Lady Justice, by 19 het Atelier
Since the Renaissance, courthouses often feature a sculpture of Lady Justice as an allegoric representation of justice. Her features include a blindfold (for impartiality), weighing scales (for balancing each argument), and a sword (for judgment).
At least in the Netherlands, this iconography is still very much alive and all courts still feature one or more of these ladies. Not as a classical marble sculpture, but as a more modern ( = abstract ) version of it.
In one of the most northern cities in the Netherlands, Heerenveen, an architecture office called ’19 het Atelier’ last year finished a building featuring a four story high Lady Justice. It is not a Judicial court, as one might suspect, but… a lawyers office.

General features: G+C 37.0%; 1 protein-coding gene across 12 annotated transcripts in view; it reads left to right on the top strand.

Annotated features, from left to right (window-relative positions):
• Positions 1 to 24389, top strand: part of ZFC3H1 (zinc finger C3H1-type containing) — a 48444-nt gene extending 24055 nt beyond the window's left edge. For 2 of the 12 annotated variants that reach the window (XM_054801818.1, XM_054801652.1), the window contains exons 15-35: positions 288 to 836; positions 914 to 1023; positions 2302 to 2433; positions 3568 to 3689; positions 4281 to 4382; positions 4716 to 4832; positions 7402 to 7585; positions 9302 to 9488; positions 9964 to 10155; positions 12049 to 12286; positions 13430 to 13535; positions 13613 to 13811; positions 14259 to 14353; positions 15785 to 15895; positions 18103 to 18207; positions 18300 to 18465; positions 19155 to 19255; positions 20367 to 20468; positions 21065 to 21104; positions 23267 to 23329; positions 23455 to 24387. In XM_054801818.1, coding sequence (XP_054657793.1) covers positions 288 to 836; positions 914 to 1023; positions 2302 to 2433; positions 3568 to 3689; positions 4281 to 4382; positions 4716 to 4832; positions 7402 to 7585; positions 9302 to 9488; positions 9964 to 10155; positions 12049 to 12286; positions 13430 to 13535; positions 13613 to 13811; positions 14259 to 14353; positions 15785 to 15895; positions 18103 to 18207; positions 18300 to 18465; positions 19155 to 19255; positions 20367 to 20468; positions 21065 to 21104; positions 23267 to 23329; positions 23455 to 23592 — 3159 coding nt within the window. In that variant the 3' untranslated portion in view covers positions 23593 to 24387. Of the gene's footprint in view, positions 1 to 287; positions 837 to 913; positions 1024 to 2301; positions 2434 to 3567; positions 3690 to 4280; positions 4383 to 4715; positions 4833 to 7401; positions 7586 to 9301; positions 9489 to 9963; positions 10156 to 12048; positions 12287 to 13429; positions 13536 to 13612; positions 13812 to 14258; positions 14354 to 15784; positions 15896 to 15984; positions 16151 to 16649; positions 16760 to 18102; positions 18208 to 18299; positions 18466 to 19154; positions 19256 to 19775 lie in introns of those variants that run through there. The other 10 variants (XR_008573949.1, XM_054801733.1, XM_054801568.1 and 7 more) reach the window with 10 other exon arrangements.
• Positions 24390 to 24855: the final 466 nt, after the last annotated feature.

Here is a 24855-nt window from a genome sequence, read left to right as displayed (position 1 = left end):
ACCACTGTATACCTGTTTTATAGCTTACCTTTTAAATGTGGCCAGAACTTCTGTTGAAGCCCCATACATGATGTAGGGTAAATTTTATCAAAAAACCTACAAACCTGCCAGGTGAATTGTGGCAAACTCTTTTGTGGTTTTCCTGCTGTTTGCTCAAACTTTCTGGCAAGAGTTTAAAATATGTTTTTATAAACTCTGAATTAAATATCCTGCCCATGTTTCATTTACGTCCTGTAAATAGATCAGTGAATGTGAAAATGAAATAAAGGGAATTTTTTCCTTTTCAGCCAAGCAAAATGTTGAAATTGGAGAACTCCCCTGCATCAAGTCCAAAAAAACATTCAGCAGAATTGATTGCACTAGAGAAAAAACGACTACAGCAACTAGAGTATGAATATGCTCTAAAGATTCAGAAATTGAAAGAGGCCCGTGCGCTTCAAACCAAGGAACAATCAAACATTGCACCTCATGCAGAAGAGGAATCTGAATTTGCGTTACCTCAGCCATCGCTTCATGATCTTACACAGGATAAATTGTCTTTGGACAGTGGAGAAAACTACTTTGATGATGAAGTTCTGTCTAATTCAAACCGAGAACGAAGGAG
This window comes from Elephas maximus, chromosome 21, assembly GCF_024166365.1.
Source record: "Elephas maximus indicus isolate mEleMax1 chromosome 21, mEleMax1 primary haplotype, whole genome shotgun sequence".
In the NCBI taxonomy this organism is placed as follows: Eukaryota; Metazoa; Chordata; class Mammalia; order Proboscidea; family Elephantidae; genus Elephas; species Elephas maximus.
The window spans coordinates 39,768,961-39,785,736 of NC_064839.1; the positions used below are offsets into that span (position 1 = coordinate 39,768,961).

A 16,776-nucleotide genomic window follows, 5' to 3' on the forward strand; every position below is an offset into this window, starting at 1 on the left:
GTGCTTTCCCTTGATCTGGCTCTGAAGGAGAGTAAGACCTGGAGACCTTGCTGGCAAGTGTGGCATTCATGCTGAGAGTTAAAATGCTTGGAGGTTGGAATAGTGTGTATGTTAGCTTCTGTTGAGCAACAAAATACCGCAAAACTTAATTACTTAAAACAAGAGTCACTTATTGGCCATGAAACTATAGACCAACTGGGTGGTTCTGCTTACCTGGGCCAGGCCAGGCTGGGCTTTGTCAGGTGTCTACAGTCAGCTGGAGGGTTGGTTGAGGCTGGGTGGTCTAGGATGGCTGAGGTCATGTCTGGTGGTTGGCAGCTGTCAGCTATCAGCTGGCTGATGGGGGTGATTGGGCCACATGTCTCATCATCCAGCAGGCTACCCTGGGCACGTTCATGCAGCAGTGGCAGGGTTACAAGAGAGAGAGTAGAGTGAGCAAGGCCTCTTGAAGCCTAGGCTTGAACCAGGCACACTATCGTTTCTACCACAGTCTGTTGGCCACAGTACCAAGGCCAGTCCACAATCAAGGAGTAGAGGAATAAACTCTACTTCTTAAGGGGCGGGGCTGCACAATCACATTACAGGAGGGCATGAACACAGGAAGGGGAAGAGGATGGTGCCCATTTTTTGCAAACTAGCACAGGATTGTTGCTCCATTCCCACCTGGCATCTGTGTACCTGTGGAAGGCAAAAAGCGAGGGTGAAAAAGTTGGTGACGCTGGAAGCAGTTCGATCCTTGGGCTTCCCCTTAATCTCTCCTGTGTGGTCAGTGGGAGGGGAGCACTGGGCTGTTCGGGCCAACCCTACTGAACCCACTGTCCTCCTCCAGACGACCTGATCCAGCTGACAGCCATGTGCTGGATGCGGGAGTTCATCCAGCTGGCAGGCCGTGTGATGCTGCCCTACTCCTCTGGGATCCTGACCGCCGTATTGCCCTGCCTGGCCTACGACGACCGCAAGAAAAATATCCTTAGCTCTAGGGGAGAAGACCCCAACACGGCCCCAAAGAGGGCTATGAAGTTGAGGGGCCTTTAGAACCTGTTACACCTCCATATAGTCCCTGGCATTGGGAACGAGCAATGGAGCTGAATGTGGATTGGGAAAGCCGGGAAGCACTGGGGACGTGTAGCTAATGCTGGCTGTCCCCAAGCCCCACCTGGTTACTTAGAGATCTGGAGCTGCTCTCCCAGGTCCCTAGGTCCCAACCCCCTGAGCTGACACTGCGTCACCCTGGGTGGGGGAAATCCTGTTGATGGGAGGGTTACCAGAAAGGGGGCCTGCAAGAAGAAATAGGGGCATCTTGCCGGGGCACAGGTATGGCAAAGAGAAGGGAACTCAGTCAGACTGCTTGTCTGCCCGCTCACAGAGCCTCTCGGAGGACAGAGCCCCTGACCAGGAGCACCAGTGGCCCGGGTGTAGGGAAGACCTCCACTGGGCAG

That is a somewhat puzzling iconography for such an office. Impartiality, for instance, is not a virtue for a lawyer. Or am I wrong?
The ‘sculpture’ itself has the attributes of a proper Lady Justice: a blindfold (a band of dark glass) and weighing scales (behind the corner, made of concrete). The sword is missing. On the glass old laws are printed.
Although the figure of the lady is very round, the contrast between the shape and the abstract façade does work. And the room in the ‘head’ of the Lustitia (as the Romans called her) is nice. The project does put a smile on my face. I am not sure if it’s because it is so dumb or because architecture could use some more of this kind of thinking. Probably both.
19 het Atelier - Lawyers Office, Heereveen, The Netherlands (Copyright Ruud Ploeg) (click-2-enlarge)